Scholars Libby Bischof (USM), Tom Desjardin (Maine Bureau of Parks and Lands), and Patrick Rael (Bowdoin College) provided historical context through readings, lecture, and discussion. Amy Marcotte of the Sanford Vet Center helped to tie the Civil War era to the present day with a short lecture and discussion on “Veterans Now and Then.” Theater professional David Greenham spoke to attendees about creative ways to interpret the “performance event” required as part of the project.

In August local teams began their monthly meetings. At the first meetings of the year they developed plans to create their Maine Memory Network exhibit based on the artifacts and documents they have in their communities and began the process of picking books to read for their “One Book, One Community” book discussions.


Part of the Rumford team takes a break from orientation on the lovely Bowdoin Campus. At the far left is Kate Webber, Maine Humanities Council Communications Assistant.

Local & Legendary is a partnership between Maine Historical Society and Maine Humanities Council, funded by the National Endowment for the Humanities. The project involves 10 Maine towns over two years. First year teams included Belfast, Gorham, Portland, Westbrook, and Windham. Teams research local Civil War history, digitize collections, create an exhibit on Maine Memory Network, run a “one book” program in their community, and host a custom-designed performance piece.

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Second Civil War Statewide Symposium

Morgan Hill Event Center in Hermon was the setting for the second Civil War Symposium on Saturday, May 10. Presented by Maine Humanities Council and Maine Historical Society as part of the three year NEH funded Local and Legendary grant, the event drew 60 Civil War aficionados, community members, and scholars to learn about and discuss the war’s aftermath in Maine.

IMG_7076The morning began with actors Michael Pullen and Rhiannon Ludder performing Coming Home: A Civil War Veteran Returns, a short play written and produced by Maine Humanities Council theater consultant David Greenham.

IMG_7092This thought provoking performance about a young veteran who returns home to Sebec and the girl who waited at home for him could as easily take place in 2014 as in 1865. How does a soldier return to a “normal” life upon coming home, and how does the loved one who remained at home understand the experience of war? During the audience discussion following the play both young actors revealed that they could relate to one dilemma raised in the play–to stay in Maine or move elsewhere for better opportunities.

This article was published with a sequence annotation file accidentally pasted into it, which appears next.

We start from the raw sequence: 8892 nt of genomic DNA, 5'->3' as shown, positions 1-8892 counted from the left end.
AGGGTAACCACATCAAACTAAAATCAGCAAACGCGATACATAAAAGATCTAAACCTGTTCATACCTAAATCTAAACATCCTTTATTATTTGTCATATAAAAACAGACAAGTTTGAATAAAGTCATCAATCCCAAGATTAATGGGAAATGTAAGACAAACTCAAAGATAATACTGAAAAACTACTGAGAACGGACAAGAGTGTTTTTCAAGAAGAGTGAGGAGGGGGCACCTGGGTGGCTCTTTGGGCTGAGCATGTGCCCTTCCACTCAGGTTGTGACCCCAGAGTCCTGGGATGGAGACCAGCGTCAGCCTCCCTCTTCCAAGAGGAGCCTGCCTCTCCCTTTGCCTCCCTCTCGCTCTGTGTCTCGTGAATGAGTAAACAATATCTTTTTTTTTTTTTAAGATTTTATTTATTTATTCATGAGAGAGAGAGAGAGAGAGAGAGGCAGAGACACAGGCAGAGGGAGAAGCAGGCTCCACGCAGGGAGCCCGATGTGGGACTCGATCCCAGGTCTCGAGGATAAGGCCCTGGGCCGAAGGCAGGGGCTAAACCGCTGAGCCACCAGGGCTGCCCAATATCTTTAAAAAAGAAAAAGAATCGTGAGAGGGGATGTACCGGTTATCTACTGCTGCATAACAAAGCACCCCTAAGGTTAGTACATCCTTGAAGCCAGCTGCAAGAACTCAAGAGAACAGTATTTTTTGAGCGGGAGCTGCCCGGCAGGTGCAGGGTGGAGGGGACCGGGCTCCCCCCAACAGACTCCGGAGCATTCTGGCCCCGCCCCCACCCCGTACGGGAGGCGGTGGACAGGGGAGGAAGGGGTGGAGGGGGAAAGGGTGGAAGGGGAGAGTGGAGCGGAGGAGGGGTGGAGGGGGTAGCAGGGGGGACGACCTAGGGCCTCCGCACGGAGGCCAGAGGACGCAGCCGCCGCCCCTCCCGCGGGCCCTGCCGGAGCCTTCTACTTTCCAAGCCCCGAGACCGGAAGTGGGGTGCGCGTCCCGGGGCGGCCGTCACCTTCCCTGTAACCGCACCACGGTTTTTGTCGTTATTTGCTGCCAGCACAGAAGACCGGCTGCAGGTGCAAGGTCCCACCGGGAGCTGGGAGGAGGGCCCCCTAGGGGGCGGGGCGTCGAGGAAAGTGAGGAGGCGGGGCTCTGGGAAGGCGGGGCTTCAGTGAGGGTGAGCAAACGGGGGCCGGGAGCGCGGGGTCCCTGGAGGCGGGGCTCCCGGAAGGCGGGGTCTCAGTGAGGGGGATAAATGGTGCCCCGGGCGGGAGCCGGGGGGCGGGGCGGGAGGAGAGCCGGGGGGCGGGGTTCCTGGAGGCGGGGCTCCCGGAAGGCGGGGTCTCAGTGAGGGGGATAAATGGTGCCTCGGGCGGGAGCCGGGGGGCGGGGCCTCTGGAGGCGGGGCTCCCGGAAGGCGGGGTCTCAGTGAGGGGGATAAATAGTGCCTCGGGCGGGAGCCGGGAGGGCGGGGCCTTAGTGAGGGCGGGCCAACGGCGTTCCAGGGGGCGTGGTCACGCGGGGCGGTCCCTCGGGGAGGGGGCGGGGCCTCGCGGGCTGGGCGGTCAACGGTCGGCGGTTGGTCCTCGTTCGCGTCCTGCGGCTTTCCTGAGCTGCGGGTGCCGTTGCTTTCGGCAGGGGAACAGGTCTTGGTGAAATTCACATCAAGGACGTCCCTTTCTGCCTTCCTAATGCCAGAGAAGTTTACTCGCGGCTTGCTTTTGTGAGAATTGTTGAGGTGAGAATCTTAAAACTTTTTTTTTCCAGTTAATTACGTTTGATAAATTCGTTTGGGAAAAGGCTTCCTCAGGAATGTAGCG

IMG_7117The ever popular Tom Desjardin, Maine Civil War historian and Senior Policy Advisor in the Office of the Governor, expanded on this topic as he discussed the alarming trend of out-migration and the ensuing economic impact post-Civil War.

The impact of the war was felt in every community in Maine. Maine sent the highest number of men to fight in the war in proportion to its population of any northern state. One of the fascinating themes of the morning was discovering the parallels between 1864 and 2014.

Chandra Manning, Associate Professor of History, Georgetown University, explored the question, “What did the Civil War Change?” Some of the changes that Chandra discussed focused on issues related to more complex reasons why the war was fought.

IMG_7128For example, Lincoln’s belief that by allowing the south to secede the U.S. would be admitting that self government as envisioned by the Founding Fathers was not a viable form of government. Another example she discussed is how a secondary outcome of abolishing slavery was the U.S. stepping up and becoming an enforcer of a more global ban on the slave trade.

Both Chandra and Candace Kanes, Maine Memory Network Curator and Historian, talked about race relations, depictions of slavery, and attitudes towards newly freed slaves. They spoke about Mainers who made significant contributions to the war effort and reminded us that Maine was the first state to ratify the 13th amendment in February 1865. Candace’s presentation focused on her experience researching and curating Maine Historical Society’s 2013-2014 museum exhibition, This Rebellion: Maine and the Civil War.

Attendees had the opportunity to view displays and the Maine Memory Network online exhibits created by the 2013 Local & Legendary community teams. The new 2014-2015 community teams–Bethel, Jay-Livermore Falls-Livermore, Pittsfield, Rumford, and Scarborough–were in attendance and had opportunities to ask questions of those who participated in year one.

IMG_7064People left with a new understanding of the legacy of the Civil War in Maine and how our understanding of the past is shaped. As one participant said of speaker Chandra Manning’s talk: “She makes an excellent point that instead of simplifying, we should look at the complexities of history.”